PHP Syntax

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PHP Syntax

Summary: in this tutorial, you’ll learn basic PHP syntax, including case sensitivity, statements, and whitespaces.

As a programming language, PHP has a set of rules that governs how you write programs.

PHP code

Like HTML, you need to have the opening tag to start PHP code:


Code language: HTML, XML (xml)

If you mix PHP code with HTML, you need to have the enclosing tag:


Code language: PHP (php)

For example:

<!DOCTYPE html>
<html lang="en">
<meta charset="UTF-8">
<title>PHP Syntax</title>
<h1><?php echo 'PHP Syntax'; ?></h1>

Code language: HTML, XML (xml)

However, if a file contains only PHP code, the enclosing tag is optional:

echo 'PHP Syntax';

Code language: HTML, XML (xml)

Case sensitivity

PHP is partially case-sensitive. Knowing what are case sensitive and what is not is very important to avoid syntax errors.

If you have a function such as count, you can use it as COUNT. It would work properly.

The following are case-insensitive in PHP:

  • PHP constructs such as if, if-else, if-elseif, switch, while, do-while, etc.
  • Keywords such as true and false.
  • User-defined function & class names.

On the other hand, variables are case-sensitive. e.g., $message and $MESSAGE are different variables.


A PHP script typically consists of one or more statements. A statement is a code that does something, e.g., assigning a value to a variable and calling a function.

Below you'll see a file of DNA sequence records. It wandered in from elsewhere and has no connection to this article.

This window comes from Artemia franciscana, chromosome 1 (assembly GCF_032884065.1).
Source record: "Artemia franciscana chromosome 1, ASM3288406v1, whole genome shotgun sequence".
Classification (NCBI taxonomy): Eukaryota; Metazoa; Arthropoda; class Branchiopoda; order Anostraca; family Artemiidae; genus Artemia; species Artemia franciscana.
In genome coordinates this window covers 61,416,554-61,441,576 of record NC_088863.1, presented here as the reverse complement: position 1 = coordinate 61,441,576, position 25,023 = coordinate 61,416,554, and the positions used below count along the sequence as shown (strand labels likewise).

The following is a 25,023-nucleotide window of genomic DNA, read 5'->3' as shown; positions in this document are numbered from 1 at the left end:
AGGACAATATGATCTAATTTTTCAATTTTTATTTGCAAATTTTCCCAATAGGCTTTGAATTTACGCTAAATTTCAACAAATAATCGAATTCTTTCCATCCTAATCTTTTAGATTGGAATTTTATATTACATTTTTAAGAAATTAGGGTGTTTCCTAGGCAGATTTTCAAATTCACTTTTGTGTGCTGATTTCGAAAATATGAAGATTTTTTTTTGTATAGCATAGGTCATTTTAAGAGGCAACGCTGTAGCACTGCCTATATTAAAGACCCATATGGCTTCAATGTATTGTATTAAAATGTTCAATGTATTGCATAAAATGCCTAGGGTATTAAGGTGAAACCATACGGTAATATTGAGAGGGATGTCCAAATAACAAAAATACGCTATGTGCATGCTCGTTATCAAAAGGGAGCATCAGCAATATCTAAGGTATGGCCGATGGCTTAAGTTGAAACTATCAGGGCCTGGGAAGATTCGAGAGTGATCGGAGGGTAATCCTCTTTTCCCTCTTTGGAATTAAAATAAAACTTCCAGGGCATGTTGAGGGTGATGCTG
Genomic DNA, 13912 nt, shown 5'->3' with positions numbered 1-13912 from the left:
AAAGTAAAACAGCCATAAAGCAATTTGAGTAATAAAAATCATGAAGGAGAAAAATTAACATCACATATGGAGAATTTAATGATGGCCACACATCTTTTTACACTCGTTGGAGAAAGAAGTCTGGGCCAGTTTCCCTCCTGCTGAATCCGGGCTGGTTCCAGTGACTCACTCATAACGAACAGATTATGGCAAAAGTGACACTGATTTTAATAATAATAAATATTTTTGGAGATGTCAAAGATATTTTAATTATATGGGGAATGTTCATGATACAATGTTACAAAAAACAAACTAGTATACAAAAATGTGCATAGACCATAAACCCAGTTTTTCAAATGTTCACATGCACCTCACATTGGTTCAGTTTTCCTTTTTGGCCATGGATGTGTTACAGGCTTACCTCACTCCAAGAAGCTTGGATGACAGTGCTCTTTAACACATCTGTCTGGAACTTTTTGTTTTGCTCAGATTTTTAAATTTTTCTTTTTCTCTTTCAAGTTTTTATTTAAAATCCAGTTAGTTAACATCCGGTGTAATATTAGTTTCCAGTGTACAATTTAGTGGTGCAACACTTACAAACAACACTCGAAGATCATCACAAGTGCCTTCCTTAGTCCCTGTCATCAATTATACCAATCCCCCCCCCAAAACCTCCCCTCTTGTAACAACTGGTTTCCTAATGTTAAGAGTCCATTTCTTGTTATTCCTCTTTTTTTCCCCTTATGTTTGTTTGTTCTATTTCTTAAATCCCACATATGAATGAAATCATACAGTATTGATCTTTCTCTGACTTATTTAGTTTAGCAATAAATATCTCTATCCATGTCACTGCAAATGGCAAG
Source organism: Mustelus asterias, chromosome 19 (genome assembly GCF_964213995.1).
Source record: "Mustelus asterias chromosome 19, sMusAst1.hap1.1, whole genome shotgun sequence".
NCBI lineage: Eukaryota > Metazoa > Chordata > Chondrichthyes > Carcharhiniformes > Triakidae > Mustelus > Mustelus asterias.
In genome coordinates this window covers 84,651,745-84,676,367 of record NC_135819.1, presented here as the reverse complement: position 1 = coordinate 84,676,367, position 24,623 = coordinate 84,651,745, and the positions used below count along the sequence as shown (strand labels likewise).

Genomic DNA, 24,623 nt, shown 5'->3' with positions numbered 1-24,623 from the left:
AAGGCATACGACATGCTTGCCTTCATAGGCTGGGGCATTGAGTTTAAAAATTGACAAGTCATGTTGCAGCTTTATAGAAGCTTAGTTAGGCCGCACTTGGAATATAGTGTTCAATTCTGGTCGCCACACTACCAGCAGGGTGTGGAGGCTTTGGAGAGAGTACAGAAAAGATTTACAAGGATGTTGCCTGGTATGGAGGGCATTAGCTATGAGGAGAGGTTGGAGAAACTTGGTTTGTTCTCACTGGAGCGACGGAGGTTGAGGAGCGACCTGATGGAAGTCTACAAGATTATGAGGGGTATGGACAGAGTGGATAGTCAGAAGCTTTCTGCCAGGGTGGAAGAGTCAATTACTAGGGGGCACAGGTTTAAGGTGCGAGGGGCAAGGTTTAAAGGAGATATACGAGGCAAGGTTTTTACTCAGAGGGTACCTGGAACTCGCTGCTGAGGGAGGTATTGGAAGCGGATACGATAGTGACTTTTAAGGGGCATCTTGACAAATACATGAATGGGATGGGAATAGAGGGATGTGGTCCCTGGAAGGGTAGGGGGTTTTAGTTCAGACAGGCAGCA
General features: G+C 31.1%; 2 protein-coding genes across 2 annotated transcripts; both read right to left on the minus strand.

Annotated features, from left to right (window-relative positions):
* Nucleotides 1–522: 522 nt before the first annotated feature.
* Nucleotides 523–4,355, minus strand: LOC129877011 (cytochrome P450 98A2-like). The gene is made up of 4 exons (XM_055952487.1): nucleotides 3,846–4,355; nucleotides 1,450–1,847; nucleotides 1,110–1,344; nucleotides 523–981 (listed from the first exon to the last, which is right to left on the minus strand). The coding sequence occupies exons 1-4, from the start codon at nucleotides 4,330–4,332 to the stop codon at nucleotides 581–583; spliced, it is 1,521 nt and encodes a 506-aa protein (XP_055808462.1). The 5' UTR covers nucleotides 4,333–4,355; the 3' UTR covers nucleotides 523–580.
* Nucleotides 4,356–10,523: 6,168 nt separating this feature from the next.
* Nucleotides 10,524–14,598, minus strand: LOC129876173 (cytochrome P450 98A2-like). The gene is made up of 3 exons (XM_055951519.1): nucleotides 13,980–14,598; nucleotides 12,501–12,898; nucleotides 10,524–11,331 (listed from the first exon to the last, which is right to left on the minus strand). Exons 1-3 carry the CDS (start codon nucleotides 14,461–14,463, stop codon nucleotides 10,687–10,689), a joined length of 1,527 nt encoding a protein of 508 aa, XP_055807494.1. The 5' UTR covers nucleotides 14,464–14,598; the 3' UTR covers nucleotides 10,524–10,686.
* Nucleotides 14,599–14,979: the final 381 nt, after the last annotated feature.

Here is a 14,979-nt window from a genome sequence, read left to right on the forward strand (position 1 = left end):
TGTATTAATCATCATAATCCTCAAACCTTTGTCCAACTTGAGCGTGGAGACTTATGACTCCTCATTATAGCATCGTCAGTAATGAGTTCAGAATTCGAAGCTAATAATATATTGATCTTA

A statement always ends with a semicolon (;). The following shows a statement that assigns a literal string to the $message variable:

$message = "Hello";

Code language: PHP (php)

The above example is a simple statement. PHP also has a compound statement that consists of one or more simple statements. A compound statement uses curly braces to mark a block of code. For example:

if( $is_new_user ) {

Code language: PHP (php)

You don’t need to place the semicolon after the curly brace (}).

The closing tag of a PHP block (?>) automatically implies a semicolon (;). Therefore, you don’t need to place a semicolon in the last statement in a PHP block. For example:

<?php echo $name ?>

Code language: HTML, XML (xml)

In this example, the statement echo $name doesn’t need a semicolon. However, using a semicolon for the last statement in a block should work fine. For example:

<?php echo $name; ?>

Code language: HTML, XML (xml)

Note that it’s OK if the code may not make any sense to you now because you’ll learn more about them in the upcoming tutorial.

Whitespace & line breaks

In most cases, whitespace and line breaks don’t have special meaning in PHP. Therefore, you can place a statement in one line or span it across multiple lines.

For example, the following code snippets are equivalent:

login( $username, $password );

Code language: PHP (php)



Code language: PHP (php)


  • PHP is partially case-sensitive.
  • PHP constructs, function names, class names are case-insensitive, whereas variables are case-sensitive.
  • A statement ends with a semicolon (;).
  • Whitespace and line breaks don’t matter in PHP; do leverage them to make the code more readable.

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